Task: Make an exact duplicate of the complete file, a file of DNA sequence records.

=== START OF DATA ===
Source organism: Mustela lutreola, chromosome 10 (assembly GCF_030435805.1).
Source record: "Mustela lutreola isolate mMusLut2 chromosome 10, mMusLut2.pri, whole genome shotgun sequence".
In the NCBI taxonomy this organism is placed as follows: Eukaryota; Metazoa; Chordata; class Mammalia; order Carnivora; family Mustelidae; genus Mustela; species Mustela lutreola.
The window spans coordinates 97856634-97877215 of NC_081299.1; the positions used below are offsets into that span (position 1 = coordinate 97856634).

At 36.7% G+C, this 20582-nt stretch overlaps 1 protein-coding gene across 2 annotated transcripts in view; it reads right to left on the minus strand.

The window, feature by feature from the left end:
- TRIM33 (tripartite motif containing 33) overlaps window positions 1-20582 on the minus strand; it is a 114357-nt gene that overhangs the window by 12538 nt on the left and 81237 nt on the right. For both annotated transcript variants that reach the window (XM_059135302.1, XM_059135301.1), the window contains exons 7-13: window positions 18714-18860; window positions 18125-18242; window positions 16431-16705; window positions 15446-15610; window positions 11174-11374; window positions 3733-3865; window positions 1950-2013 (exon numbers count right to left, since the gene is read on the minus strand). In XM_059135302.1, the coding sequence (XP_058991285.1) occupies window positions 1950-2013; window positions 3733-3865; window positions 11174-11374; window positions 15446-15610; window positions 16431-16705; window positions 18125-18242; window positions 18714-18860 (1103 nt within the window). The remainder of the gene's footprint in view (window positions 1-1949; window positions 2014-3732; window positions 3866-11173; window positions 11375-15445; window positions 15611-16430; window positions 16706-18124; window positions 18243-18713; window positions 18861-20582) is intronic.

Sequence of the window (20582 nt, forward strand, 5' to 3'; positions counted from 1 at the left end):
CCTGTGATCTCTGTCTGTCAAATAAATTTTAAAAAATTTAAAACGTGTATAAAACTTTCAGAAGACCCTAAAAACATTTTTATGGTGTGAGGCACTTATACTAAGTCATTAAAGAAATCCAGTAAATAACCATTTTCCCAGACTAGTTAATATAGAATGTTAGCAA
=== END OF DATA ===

Source organism: Mustela lutreola, chromosome 10 (assembly GCF_030435805.1).
Source record: "Mustela lutreola isolate mMusLut2 chromosome 10, mMusLut2.pri, whole genome shotgun sequence".
In the NCBI taxonomy this organism is placed as follows: Eukaryota; Metazoa; Chordata; class Mammalia; order Carnivora; family Mustelidae; genus Mustela; species Mustela lutreola.
The window spans coordinates 97856634-97877215 of NC_081299.1; the positions used below are offsets into that span (position 1 = coordinate 97856634).

At 36.7% G+C, this 20582-nt stretch overlaps 1 protein-coding gene across 2 annotated transcripts in view; it reads right to left on the minus strand.

The window, feature by feature from the left end:
- TRIM33 (tripartite motif containing 33) overlaps window positions 1-20582 on the minus strand; it is a 114357-nt gene that overhangs the window by 12538 nt on the left and 81237 nt on the right. For both annotated transcript variants that reach the window (XM_059135302.1, XM_059135301.1), the window contains exons 7-13: window positions 18714-18860; window positions 18125-18242; window positions 16431-16705; window positions 15446-15610; window positions 11174-11374; window positions 3733-3865; window positions 1950-2013 (exon numbers count right to left, since the gene is read on the minus strand). In XM_059135302.1, the coding sequence (XP_058991285.1) occupies window positions 1950-2013; window positions 3733-3865; window positions 11174-11374; window positions 15446-15610; window positions 16431-16705; window positions 18125-18242; window positions 18714-18860 (1103 nt within the window). The remainder of the gene's footprint in view (window positions 1-1949; window positions 2014-3732; window positions 3866-11173; window positions 11375-15445; window positions 15611-16430; window positions 16706-18124; window positions 18243-18713; window positions 18861-20582) is intronic.

Sequence of the window (20582 nt, forward strand, 5' to 3'; positions counted from 1 at the left end):
CCTGTGATCTCTGTCTGTCAAATAAATTTTAAAAAATTTAAAACGTGTATAAAACTTTCAGAAGACCCTAAAAACATTTTTATGGTGTGAGGCACTTATACTAAGTCATTAAAGAAATCCAGTAAATAACCATTTTCCCAGACTAGTTAATATAGAATGTTAGCAA